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Power BI Cover Sheet /Synopsis

Hello EDNA Form
I would like to create a cover sheet/summary page within my model to assist end users with understanding the data and visuals with my model. Please provide some direction and reading material to help me accomplish this task.
Thank you
Regards

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@ambidextrousmentally,

As is almost always true in Power BI, there are a number of different approaches you can use here. My recommended path would be to create your cover page in PowerPoint (just much easier to manipulate text and visuals there than in Power BI). When you have your page looking the way you want it to, just save it as a .PNG file and import that as the background to your Power BI cover page (@JarrettM has an excellent video on creating PowerPoint backgrounds if you need additional instruction here). Be sure to use the “Fit” option for the background to get it to scale properly.

Then, once in Power BI, insert blank buttons with no fill and no border (basically everything turned off except for the “Action” option) over each clickable area. For each button, set the action option to “Page Navigation” and then select the page you want it to navigate to if clicked. You also have the option to add tooltip text to the button to provide additional instruction to the users.

This is basically the approach that I used in Data Challenge #4 for my cover page. Here’s the publish to web link, and you can download the PBIX file from the Data Challenge Showcase to see exactly how I implemented the page navigation features.

I hope this is helpful. Please give a shout if any of this is unclear or you have additional questions.

– Brian

PS – while not specific to your particular navigation question, here is an excellent video that @sam.mckay put together on generally how to construct an excellent page navigation structure.

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adding to @BrianJ’s great advice, here are some screenshots of the FAQ page I created that appears at the front of the App that my sales team uses. A similar approach could be taken to the front page of a report:

Clicking on one of the buttons to the left brings up a Q&A view about that topic, such as “Searching & Filtering” As you can see, in this section, I actually include a practical (and usable) example of the various filters for the user to test out.

There are similar practical examples for the user to work with for Exporting data to Excel, Cross-Filtering, etc. And my final button informs them on the procedure for bug reports.

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@ambidextrousmentally,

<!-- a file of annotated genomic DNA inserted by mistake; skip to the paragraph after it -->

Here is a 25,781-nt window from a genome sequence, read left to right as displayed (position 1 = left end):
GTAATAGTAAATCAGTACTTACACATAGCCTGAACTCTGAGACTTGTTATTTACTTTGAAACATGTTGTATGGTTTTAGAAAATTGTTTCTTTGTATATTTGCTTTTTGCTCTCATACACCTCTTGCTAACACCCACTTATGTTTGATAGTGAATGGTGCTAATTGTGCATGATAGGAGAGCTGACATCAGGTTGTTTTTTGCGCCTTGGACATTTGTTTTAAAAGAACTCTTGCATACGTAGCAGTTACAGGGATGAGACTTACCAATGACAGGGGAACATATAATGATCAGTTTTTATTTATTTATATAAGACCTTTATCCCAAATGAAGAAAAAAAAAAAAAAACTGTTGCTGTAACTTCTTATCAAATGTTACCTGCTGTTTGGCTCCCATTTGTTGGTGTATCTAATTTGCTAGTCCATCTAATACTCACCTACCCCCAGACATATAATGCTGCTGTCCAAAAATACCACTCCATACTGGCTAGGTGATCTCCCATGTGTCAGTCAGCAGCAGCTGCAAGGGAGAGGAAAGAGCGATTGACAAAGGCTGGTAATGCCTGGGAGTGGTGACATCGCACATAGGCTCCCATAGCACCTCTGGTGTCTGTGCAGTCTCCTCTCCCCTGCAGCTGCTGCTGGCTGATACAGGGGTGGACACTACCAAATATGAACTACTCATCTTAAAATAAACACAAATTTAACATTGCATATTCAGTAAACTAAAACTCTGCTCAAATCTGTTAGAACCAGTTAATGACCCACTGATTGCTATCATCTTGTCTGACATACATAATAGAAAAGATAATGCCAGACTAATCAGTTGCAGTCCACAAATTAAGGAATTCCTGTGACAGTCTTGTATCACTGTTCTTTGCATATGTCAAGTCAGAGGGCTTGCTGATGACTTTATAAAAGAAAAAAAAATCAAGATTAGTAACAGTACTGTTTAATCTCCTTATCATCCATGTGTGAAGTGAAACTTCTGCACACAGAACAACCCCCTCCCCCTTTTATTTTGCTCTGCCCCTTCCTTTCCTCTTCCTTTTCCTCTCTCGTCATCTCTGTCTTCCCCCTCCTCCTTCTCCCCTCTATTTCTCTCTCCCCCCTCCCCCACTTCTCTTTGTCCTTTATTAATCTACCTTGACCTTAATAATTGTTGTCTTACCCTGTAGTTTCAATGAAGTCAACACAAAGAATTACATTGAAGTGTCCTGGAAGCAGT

@Heather’s excellent example above brought to mind another way I’ve done this, mixing and matching all the different types of actions you can link to a blank button. For example, in the icon sidebar below, clicking on Instructional Videos triggers the blue framed window to open via a bookmark action, and then within that bookmark the two video choice buttons are tied to web URLs. Similarly, other buttons trigger bookmarks that contain page navigation buttons. Just other possibilities to consider in crafting your UX…

– Brian

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Hi there !
I hope you are doing great. I had the same situation and I am grateful to have the help of UI/UX designers to build my reports. Here are some valuable tips :

1. Consider your audience : focus on the understanding of the metrics wanted, will the dashboard be used, on what type of monitor will the dashbord be displayed?

2. One story on one screen :
Because dashboards are mainly meant to show the most important information at a glance, having all the focus on one screen is better. Avoiding scroll bars on a dashboard is a must.

3. Accent the most important information :
For example, card visualizations are a powerful feature to highlit an important measure.

4. Place the information by their importance :
People read from top to bottom and from left to right, your tactique will be like below :
left-to-right, top-to-bottom.

5. Use the right visualization for the convenient data : these are my top 4 :

  • avoid visuals that look pretty but are hard to read
  • pie charts, donut charts, gauges, and other circular chart types aren’t a data visualization best practice (only if they have fewer than 8 categories)
  • be sure to encode quantitative data nicely
  • avoid cluttering charts with unneeded data labels

Good luck !

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